• The Hub

    News, Notes, Talk

    15 new books emitting a siren call to you today.

    Katie Yee

    September 20, 2022, 9:55am

    It’s a doozy! This week brings us new books by Yiyun Li, Elizabeth Strout, Andrew Sean Greer, Chelsea Martin, and more.


    Yiyun Li, The Book of Goose

    Yiyun Li, The Book of Goose

    “The most propulsively entertaining of Li’s novels, The Book of Goose is an existential fable that illuminates the tangle of motives behind our writing of stories.”
    –The New York Times Book Review

    Elizabeth Strout, Lucy by the Sea

    Elizabeth Strout, Lucy by the Sea
    (Random House)

    “In its emotional heft and honesty, its ability to go fearlessly to the darkest places, its pellucid empathy and its spot-on rendering of the pandemic experience for both individuals and the country, it is perhaps the best of the four marvelous novels Strout has written featuring Lucy Barton.”
    –The Boston Globe

    Andrew Sean Greer, Less Is Lost

    Andrew Sean Greer, Less Is Lost
    (Little, Brown)

    “Greer is a great chronicler of our times, and his vision of America celebrates the best of it while also showing its dark side, and that makes this novel required reading.”
    –The San Francisco Chronicle

    Chelsea Martin, Tell Me I'm an Artist

    Chelsea Martin, Tell Me I’m an Artist
    (Soft Skull)

    “[T]he art school comedy of manners gives way to a deeper story about navigating disparate worlds and struggling with situations without easy answers … An unconventional and subtly powerful coming-of-age story.”

    Jenny Xie, The Rupture Tense

    Jenny Xie, The Rupture Tense: Poems
    (Graywolf Press)

    “Luminous … [The Rupture Tense] is a devastating master class in subtlety.”
    –Publishers Weekly

    Dahlia Lithwick, Lady Justice: Women, the Law, and the Battle to Save America
    (Penguin Press)

    “Whip-smart and wickedly acerbic, Lithwick shines a reassuring light on the essential interconnectivity between women and the law and champions the vital role women lawyers must continue to play if American democracy is to persevere.”

    Nick Cave and Seán O'Hagan, Faith, Hope and Carnage

    Nick Cave and Seán O’Hagan, Faith, Hope, and Carnage

    “A somber, sage book about art-making that deserves a readership beyond Cave’s fan base.”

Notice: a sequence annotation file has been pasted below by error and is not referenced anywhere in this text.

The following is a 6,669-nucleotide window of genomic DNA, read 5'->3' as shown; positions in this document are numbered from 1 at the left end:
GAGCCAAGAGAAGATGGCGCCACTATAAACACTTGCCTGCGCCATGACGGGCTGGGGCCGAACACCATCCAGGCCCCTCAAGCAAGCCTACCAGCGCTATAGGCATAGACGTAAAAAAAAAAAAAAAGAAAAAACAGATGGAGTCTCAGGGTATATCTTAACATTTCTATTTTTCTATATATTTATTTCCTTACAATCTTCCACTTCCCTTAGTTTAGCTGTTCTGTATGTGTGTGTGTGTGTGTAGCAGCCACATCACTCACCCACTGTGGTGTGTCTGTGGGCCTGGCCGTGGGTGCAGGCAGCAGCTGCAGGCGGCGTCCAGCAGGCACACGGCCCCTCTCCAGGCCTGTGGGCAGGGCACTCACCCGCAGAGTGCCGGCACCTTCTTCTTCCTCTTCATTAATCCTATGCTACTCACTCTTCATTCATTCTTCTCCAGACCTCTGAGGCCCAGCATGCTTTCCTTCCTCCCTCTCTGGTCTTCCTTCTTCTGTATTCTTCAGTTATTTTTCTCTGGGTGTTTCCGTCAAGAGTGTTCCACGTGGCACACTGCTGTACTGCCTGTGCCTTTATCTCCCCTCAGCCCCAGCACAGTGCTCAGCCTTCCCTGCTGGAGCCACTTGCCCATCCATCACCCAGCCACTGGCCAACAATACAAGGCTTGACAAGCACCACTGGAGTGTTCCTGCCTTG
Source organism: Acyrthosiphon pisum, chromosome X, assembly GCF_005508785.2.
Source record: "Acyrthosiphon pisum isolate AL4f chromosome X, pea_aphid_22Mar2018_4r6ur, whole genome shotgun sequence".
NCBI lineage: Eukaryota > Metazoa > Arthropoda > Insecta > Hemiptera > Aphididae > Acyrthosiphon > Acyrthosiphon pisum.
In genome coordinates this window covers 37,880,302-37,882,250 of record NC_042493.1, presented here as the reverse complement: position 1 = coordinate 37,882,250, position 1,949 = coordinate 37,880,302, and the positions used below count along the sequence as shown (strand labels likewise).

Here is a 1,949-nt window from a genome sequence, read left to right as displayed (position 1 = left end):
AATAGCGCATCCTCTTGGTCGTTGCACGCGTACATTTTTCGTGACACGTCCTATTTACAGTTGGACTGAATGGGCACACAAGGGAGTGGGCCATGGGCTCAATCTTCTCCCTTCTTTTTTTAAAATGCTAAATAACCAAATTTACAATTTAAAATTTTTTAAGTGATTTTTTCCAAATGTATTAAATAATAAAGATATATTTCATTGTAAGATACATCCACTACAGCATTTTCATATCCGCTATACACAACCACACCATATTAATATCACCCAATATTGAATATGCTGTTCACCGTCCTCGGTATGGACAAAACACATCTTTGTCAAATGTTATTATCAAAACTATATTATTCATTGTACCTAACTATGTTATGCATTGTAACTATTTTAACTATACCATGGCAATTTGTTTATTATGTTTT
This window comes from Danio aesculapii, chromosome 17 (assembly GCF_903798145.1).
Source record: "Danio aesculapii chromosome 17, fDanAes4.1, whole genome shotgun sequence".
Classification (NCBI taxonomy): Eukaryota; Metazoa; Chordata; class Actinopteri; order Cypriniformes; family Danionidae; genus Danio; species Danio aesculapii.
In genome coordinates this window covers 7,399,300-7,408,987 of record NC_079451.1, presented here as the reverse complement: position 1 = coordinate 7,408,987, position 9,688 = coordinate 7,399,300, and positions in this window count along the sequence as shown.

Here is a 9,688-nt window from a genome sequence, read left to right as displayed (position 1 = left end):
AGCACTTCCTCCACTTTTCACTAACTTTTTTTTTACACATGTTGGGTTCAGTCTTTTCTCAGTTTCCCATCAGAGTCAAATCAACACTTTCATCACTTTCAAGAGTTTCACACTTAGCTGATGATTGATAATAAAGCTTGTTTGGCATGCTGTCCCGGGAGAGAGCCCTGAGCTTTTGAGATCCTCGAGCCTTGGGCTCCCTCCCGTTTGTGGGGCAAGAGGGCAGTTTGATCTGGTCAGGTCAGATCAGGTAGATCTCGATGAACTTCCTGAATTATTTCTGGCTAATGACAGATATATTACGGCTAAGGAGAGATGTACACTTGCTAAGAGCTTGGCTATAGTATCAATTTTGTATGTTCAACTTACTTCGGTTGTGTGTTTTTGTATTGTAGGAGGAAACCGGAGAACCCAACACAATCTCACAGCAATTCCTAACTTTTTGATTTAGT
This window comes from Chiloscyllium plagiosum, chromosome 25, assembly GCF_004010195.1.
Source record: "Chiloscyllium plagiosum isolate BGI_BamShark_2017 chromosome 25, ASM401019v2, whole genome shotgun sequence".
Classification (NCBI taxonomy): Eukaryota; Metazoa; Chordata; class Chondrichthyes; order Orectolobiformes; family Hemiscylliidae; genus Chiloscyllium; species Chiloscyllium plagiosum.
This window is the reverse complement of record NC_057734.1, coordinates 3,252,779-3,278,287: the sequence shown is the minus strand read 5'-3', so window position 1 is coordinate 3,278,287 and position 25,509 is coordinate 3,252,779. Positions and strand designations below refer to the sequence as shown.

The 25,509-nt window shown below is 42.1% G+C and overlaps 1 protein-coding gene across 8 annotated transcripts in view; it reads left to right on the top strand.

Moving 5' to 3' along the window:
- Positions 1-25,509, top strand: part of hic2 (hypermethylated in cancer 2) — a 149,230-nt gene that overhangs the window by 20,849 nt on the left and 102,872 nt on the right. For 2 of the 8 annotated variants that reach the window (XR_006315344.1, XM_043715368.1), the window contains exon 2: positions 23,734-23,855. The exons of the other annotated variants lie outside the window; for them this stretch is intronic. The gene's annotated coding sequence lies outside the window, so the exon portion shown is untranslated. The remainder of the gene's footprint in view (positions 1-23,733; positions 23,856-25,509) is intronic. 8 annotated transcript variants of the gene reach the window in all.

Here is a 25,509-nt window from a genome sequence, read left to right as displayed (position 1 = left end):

Elspeth Barker, O Caledonia

    “This is an extraordinary novel: original, beautiful yet tough, with a sympathetic outsider of a heroine whose tragic fate is depicted on the very first page.”
    –Financial Times

    Hafizah Augustus Geter, The Black Period: On Personhood, Race, and Origin

    Hafizah Augustus Geter, The Black Period: On Personhood, Race, and Origin
    (Random House)

    “A resonant collage of memories, soulfulness, and elective, electrifying solidarity.”

    best debut short stories

    Yuka Igarashi and Sarah Lyn Rogers (eds.), Best Debut Short Stories 2022: The Pen America Dau Prize

    “A tantalizing glimpse of the work of tomorrow’s literary luminaries.”
    –Poets & Writers

    espana_giles tremlett

    Giles Tremlett, España: A Brief History of Spain

    “An enthusiastic history … A fresh, accessible take on a rich history; ideal reading for anyone planning a trip to Spain.”

    Rob Roth, WARHOLCAPOTE: A Non-Fiction Invention

    Rob Roth, Warholcapote: A Non-Fiction Invention
    (Simon & Schuster)

    “A poignant drama about two influential yet fragile figures grappling with the ‘very excruciating life’ of an artist.”

    moshe safdie_if walls could speak

    Moshe Safdie, If Walls Could Speak: My Life in Architecture
    (Atlantic Monthly Press)

    “In this engaging narrative, he offers intriguing details of design and construction, as well as photos and drawings, for a variety of major projects … A thoughtful, appealing memoir of architecture, creativity, and purpose.”

    wo chan_togetherness

    Wo Chan, Togetherness

    “…refreshing … Daring and original, Chan’s poetry collapses categories to create inspired art.”
    –Publishers Weekly

    Making the Movement

    David L. Crane, Making the Movement
    (Princeton Architectural Press)

    “David L. Crane has written a defining account of the impact of material culture on movements for racial justice and civil rights in the United States.”
    Syracuse University College of Law

  • Become a Lit Hub Supporting Member: Because Books Matter

    For the past decade, Literary Hub has brought you the best of the book world for free—no paywall. But our future relies on you. In return for a donation, you’ll get an ad-free reading experience, exclusive editors’ picks, book giveaways, and our coveted Joan Didion Lit Hub tote bag. Most importantly, you’ll keep independent book coverage alive and thriving on the internet.

    %d bloggers like this: